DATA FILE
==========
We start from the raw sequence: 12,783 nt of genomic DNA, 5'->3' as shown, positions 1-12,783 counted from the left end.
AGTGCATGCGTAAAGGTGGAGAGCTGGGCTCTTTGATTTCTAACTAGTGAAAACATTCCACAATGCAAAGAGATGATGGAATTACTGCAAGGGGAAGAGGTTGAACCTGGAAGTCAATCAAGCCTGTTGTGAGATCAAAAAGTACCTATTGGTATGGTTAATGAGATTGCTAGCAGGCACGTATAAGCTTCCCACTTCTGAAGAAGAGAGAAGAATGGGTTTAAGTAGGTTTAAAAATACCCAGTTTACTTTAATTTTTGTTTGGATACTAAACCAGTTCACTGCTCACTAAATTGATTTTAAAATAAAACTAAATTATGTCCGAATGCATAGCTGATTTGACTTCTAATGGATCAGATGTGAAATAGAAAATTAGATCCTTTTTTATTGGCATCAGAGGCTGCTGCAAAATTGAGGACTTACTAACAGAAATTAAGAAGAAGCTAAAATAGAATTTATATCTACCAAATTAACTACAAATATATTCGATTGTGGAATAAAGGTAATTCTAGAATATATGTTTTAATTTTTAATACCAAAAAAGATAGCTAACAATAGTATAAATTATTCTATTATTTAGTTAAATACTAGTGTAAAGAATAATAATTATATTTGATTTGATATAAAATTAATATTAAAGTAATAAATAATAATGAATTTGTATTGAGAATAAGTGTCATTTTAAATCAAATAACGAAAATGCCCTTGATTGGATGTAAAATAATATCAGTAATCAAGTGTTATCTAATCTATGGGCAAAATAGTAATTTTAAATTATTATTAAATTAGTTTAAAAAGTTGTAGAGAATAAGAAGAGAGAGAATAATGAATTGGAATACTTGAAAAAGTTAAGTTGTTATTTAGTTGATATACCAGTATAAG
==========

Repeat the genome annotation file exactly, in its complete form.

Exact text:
We start from the raw sequence: 12,783 nt of genomic DNA, 5'->3' as shown, positions 1-12,783 counted from the left end.
AGTGCATGCGTAAAGGTGGAGAGCTGGGCTCTTTGATTTCTAACTAGTGAAAACATTCCACAATGCAAAGAGATGATGGAATTACTGCAAGGGGAAGAGGTTGAACCTGGAAGTCAATCAAGCCTGTTGTGAGATCAAAAAGTACCTATTGGTATGGTTAATGAGATTGCTAGCAGGCACGTATAAGCTTCCCACTTCTGAAGAAGAGAGAAGAATGGGTTTAAGTAGGTTTAAAAATACCCAGTTTACTTTAATTTTTGTTTGGATACTAAACCAGTTCACTGCTCACTAAATTGATTTTAAAATAAAACTAAATTATGTCCGAATGCATAGCTGATTTGACTTCTAATGGATCAGATGTGAAATAGAAAATTAGATCCTTTTTTATTGGCATCAGAGGCTGCTGCAAAATTGAGGACTTACTAACAGAAATTAAGAAGAAGCTAAAATAGAATTTATATCTACCAAATTAACTACAAATATATTCGATTGTGGAATAAAGGTAATTCTAGAATATATGTTTTAATTTTTAATACCAAAAAAGATAGCTAACAATAGTATAAATTATTCTATTATTTAGTTAAATACTAGTGTAAAGAATAATAATTATATTTGATTTGATATAAAATTAATATTAAAGTAATAAATAATAATGAATTTGTATTGAGAATAAGTGTCATTTTAAATCAAATAACGAAAATGCCCTTGATTGGATGTAAAATAATATCAGTAATCAAGTGTTATCTAATCTATGGGCAAAATAGTAATTTTAAATTATTATTAAATTAGTTTAAAAAGTTGTAGAGAATAAGAAGAGAGAGAATAATGAATTGGAATACTTGAAAAAGTTAAGTTGTTATTTAGTTGATATACCAGTATAAG